All roads lead to London for the world’s Olympic athletes, but those competing for Britain, no matter where they come from, cannot get there until they have been through Loughborough.
Every member of the biggest team at the Games, 542 athletes and 450 support staff, will have passed through the “Team GB experience” at Preparation Camp in this central English university town before the start of competition.
They will have been kitted out for every occasion, carting away bags of free clothing and equipment by the airport trolley load, had their hands and feet cast in plaster for posterity and signed a wall of fame destined for a new museum to open in the London Olympic Park in 2014.
The equipment list includes hoodies, sports bras for women and Bermudas for men, a red plastic duck bath toy with “I’m Squeaky Clean” on it — a reminder from UK anti-doping — an iPod pre-loaded with cheering, playing cards and flip-flops.
Most importantly, the five “One Team GB” core values of Performance, Respect, Unity, Responsibility and Pride, which cover everything from dress code to social media, will have been signed up to.
Loughborough — synonymous with elite sport in Britain and alma mater to London Games chairman and twice Olympic gold medalist Seb Coe — is where the hard kilometers and years of sacrifice suddenly translate into something very tangible.
“It’s been an absolutely amazing experience, probably one of the best experiences I’ve had as an athlete,” badminton mixed doubles player Chris Adcock said after being kitted out on a rainy Monday morning. “It makes me feel like part of Team GB ... this is where it really sinks in. It’s really hammered it home today that we’re close and we’re getting there.”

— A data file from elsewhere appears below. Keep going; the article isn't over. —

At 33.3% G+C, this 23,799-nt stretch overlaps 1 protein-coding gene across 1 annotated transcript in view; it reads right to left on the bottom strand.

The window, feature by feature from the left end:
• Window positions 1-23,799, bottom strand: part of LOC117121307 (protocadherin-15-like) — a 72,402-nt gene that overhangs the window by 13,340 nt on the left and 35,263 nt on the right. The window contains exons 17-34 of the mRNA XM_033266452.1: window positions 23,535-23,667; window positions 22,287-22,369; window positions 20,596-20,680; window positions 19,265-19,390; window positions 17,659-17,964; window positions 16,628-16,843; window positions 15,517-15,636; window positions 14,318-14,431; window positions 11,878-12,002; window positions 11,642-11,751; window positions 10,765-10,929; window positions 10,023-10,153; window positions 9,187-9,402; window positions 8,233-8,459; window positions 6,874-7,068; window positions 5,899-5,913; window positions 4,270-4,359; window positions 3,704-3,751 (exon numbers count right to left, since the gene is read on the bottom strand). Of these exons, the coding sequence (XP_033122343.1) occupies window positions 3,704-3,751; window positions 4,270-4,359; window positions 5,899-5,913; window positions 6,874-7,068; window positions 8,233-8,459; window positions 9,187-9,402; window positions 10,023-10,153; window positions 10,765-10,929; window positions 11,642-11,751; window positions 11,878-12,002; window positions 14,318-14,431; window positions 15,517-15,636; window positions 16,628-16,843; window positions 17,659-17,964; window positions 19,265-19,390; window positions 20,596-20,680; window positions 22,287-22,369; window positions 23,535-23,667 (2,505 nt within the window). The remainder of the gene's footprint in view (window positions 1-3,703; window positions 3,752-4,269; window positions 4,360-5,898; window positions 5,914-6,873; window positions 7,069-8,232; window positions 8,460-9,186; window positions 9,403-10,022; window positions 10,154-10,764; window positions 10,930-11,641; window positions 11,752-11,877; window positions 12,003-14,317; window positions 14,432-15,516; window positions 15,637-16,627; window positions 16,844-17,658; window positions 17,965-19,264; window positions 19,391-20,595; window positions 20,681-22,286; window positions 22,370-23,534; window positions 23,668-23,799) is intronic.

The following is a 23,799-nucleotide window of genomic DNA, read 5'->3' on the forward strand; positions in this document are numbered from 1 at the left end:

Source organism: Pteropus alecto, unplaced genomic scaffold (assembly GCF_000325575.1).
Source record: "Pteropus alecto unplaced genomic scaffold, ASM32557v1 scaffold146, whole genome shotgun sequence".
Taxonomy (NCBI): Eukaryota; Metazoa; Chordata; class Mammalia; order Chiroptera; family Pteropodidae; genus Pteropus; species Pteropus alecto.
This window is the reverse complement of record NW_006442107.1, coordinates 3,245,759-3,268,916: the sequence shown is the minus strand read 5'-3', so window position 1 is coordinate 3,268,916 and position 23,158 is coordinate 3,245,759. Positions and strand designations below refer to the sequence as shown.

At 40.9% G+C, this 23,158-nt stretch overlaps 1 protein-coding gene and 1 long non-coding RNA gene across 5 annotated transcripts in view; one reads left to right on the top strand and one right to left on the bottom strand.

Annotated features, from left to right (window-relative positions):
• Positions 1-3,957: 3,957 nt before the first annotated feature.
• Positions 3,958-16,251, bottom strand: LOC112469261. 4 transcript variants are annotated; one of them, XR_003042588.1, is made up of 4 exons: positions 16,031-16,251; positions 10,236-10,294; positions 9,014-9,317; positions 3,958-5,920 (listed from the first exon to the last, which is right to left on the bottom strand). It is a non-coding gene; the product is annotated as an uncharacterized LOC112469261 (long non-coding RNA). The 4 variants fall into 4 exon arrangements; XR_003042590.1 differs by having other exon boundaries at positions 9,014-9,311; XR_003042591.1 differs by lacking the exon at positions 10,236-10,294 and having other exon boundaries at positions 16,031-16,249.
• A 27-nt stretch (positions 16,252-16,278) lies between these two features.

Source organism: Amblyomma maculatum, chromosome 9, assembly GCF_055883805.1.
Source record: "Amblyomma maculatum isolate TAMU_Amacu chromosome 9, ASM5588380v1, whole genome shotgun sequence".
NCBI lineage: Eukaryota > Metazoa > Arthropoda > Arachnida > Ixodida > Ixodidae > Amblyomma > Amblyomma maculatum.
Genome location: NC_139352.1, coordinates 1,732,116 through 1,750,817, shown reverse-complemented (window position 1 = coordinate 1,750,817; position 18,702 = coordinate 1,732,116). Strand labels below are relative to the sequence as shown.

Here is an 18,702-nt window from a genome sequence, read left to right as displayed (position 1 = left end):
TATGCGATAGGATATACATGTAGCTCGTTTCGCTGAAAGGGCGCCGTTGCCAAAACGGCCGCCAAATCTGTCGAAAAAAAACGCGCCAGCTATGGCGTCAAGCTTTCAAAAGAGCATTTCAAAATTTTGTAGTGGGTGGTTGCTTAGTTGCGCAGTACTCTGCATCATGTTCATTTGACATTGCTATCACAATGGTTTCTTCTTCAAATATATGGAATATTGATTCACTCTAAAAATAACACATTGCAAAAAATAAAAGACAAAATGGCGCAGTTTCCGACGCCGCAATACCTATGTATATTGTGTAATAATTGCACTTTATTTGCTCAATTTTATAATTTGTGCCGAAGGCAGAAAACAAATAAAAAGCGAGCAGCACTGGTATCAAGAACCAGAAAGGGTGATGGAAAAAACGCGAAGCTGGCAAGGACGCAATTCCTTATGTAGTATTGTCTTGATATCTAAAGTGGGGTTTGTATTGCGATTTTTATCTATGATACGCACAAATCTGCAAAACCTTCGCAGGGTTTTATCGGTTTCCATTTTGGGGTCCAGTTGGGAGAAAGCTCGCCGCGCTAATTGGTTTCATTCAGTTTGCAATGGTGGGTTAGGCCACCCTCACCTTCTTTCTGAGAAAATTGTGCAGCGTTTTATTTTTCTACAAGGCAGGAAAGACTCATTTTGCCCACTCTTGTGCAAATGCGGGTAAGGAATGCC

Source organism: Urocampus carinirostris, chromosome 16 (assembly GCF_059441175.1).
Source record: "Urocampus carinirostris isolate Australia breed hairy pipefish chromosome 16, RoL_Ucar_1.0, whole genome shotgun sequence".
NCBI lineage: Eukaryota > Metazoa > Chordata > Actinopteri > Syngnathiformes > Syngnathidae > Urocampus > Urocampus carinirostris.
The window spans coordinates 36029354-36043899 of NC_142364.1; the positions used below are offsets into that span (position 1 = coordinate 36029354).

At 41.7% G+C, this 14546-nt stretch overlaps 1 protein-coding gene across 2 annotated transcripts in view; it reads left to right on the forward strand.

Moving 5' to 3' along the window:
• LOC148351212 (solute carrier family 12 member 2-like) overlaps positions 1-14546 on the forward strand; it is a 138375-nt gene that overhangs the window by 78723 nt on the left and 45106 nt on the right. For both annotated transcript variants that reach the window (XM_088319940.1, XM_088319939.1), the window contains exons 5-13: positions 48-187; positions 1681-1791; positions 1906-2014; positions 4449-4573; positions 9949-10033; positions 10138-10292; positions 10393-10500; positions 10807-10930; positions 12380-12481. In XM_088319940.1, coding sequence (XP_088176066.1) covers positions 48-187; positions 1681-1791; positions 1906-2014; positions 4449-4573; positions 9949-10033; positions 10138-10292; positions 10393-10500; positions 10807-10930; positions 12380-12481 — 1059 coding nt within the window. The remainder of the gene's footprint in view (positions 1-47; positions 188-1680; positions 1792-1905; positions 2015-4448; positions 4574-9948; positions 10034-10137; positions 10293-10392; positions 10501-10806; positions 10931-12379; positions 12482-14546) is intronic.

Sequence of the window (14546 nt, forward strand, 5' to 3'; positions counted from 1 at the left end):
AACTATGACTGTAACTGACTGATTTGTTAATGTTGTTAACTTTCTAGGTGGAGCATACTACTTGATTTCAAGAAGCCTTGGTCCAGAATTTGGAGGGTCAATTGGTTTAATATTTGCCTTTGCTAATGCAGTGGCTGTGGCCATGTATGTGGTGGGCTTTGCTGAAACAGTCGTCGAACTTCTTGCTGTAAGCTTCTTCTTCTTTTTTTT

Where athletes were once just handed team clothing with a hope that it fitted, nothing is left to chance now.
Former rugby World Cup-winning coach Clive Woodward has played a key role as director of elite performance at the British Olympic Association and preparations have been meticulous to ensure the team look and feel like one united whole at all times.
The message is clear from the moment an athlete walks through the door at Loughborough, with the key values painted in bold on the walls, along with inspirational phrases.
“Some people want it to happen, some wish it would happen, others make it happen,” one said. “Alone we can do so little, together we can do so much,” another reads.
“Respect is a lot more important, and a lot greater, than popularity,” yet another says.
Mike Hay, the Preparation Camp director, said athletes came in representing individual sports, but left feeling part of something much bigger.
Ben Hunt-Davis, a 2000 gold medalist who rowed in the Barcelona, Atlanta and Sydney Games and is now working with Team GB, wished he had enjoyed such attention to detail during his competitive years.
“For Barcelona, the kitting out was in the back of the old BOA offices, in the garage. There were three wooden trestle tables and someone had stuck a suitcase on,” he said. “They asked you what size you were — I said extra large or XXL or whatever it was — and they’d go: ‘Here are three T-shirts, here’s a tracksuit and a long-sleeved top.’ It would get chucked in the suitcase ... and 15 minutes later job done.”
“And you’d then arrive and find that actually most of the stuff was the wrong size, didn’t fit and you’d got to try and swap it or spend your time walking around the village in effectively a crop-top or something,” he grinned.